“Thank you so much, honored transportation agent! We will remember this always!” The male’s outburst was effusive enough to warrant looks of surprise from those passing the shadowy nook, and Radco broke out in a nervous sweat.
“Thank you kindly, but it’s nothing,” he said quickly.
“It is not nothing! Your are most kind!”
“Thank you,” Radco repeated, backing away.
He remembered his first months in KelPort. Sleeping in dim nooks like this one, rummaging the bins for food. He’d frequented the noodle shop often during the final hour of the day, when all their savory broths went on sale and the last handfuls of soggy noodles could be had for an almost-reasonable price.
As he continued on his way, Radco’s mind parsed the interaction for information. He had failed to interact correctly on a number of levels. He remembered the human couple’s looks of confusion and surprise, as well as the stares and mutters of those passing by, and cringed inwardly. It certainly hadn’t been one of his better attempts at interaction.
And what about the credits he had given them? Clearly the sum had been too large, but what was the right amount? Was there one? Perhaps he shouldn’t have given in to the impulse at all; that would have been safest. Just extract himself after giving directions and move on. But for some reason the pair and their awkward overly-deferential manner had struck a chord with him.
He remembered his first years of human interaction, his attempts at simple questions that were always too forward or awkwardly deferential. The weird stares and sneers. The muttering. He remembered often going hungry, and how a few kind strangers had helped him… what had they thought he was, anyway? A stray human youth? Or had they seen through his facade and taken pity on him, a stranger in a strange land, trying desperately to fit in?
A darkened advertising display caught his reflection, its multi-angled screens distorting his features into the separate facets of his self. Here his face twisted in fury; there his lips lifted in gentle amusement. Puzzlement, curiosity, joy and sadness all stared back at him, echoing the movements of his own face. Even now he could feel the separate components stirring, pulling in different directions, struggling to escape his self-control.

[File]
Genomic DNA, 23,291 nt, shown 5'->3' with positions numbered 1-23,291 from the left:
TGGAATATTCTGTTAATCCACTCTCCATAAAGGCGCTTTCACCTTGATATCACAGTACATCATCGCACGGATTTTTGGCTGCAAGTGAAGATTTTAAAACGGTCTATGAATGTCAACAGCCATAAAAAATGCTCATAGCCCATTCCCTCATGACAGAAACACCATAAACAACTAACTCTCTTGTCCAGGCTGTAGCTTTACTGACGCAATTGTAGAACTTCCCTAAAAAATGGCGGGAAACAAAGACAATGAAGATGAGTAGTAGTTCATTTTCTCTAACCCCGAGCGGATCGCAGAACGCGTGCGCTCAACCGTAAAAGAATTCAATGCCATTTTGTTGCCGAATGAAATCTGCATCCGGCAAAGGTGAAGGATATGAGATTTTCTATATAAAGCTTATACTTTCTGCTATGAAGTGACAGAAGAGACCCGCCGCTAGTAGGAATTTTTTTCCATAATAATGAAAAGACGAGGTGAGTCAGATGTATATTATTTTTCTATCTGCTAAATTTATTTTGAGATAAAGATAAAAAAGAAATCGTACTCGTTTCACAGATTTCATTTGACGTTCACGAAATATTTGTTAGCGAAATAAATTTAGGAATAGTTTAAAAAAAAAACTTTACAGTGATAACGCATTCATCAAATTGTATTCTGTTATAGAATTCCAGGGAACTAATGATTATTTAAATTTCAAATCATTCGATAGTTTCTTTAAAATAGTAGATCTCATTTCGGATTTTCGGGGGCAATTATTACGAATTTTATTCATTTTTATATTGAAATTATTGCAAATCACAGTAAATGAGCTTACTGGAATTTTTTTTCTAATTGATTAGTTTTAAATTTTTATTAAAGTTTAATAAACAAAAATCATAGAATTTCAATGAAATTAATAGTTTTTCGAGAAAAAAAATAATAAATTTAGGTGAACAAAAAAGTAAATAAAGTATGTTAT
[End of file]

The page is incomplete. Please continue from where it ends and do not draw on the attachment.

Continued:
He couldn’t let that happen. He’d spent years carefully crafting this mask, becoming proficient at pretending to be human. Letting it slip would ruin the illusion.
Radco glanced around nervously, but the traffic in the corridor had thinned. None of the other walkers paid him any attention. He hurried onward, hugging the corridor’s dimmest angles, a shadow among shadows.
A Shadow Among Shadows © 2020 Leland Lydecker
I hope you’ve enjoyed this short story! I plan to write more about Radco’s adventures in blending in; they’ll be posted here in the coming months. If you want to read more of my work right now, A Shadow Among Shadows is set on the same mining colony world as the Iceball Planet series. Follow the Patreon link below this post to check out that series and more!
2 thoughts on “A Shadow Among Shadows”
Pealr Warraven says:
Most tantalizing! I like it and want to see where it goes